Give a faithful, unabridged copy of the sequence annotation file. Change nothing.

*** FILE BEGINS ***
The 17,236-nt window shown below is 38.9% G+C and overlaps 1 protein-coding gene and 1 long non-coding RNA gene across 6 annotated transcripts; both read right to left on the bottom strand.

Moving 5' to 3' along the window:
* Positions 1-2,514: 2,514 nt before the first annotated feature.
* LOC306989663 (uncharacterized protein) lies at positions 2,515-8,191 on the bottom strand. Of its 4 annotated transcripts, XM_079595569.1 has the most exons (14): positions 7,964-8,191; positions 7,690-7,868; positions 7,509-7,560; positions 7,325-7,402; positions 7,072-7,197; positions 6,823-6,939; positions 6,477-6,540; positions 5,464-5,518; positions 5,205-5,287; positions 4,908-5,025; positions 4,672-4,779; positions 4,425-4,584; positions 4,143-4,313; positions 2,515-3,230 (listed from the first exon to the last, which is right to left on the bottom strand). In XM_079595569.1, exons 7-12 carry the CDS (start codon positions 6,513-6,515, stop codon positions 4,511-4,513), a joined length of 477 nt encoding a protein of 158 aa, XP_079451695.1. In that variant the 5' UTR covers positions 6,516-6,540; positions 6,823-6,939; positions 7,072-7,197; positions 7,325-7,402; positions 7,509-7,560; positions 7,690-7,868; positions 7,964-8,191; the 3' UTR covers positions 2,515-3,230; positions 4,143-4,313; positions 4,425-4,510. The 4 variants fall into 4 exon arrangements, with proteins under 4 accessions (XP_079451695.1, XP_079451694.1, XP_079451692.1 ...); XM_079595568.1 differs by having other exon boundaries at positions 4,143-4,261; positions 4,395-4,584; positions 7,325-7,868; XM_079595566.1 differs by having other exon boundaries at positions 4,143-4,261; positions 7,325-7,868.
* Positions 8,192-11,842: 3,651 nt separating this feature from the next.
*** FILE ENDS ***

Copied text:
The 17,236-nt window shown below is 38.9% G+C and overlaps 1 protein-coding gene and 1 long non-coding RNA gene across 6 annotated transcripts; both read right to left on the bottom strand.

Moving 5' to 3' along the window:
* Positions 1-2,514: 2,514 nt before the first annotated feature.
* LOC306989663 (uncharacterized protein) lies at positions 2,515-8,191 on the bottom strand. Of its 4 annotated transcripts, XM_079595569.1 has the most exons (14): positions 7,964-8,191; positions 7,690-7,868; positions 7,509-7,560; positions 7,325-7,402; positions 7,072-7,197; positions 6,823-6,939; positions 6,477-6,540; positions 5,464-5,518; positions 5,205-5,287; positions 4,908-5,025; positions 4,672-4,779; positions 4,425-4,584; positions 4,143-4,313; positions 2,515-3,230 (listed from the first exon to the last, which is right to left on the bottom strand). In XM_079595569.1, exons 7-12 carry the CDS (start codon positions 6,513-6,515, stop codon positions 4,511-4,513), a joined length of 477 nt encoding a protein of 158 aa, XP_079451695.1. In that variant the 5' UTR covers positions 6,516-6,540; positions 6,823-6,939; positions 7,072-7,197; positions 7,325-7,402; positions 7,509-7,560; positions 7,690-7,868; positions 7,964-8,191; the 3' UTR covers positions 2,515-3,230; positions 4,143-4,313; positions 4,425-4,510. The 4 variants fall into 4 exon arrangements, with proteins under 4 accessions (XP_079451695.1, XP_079451694.1, XP_079451692.1 ...); XM_079595568.1 differs by having other exon boundaries at positions 4,143-4,261; positions 4,395-4,584; positions 7,325-7,868; XM_079595566.1 differs by having other exon boundaries at positions 4,143-4,261; positions 7,325-7,868.
* Positions 8,192-11,842: 3,651 nt separating this feature from the next.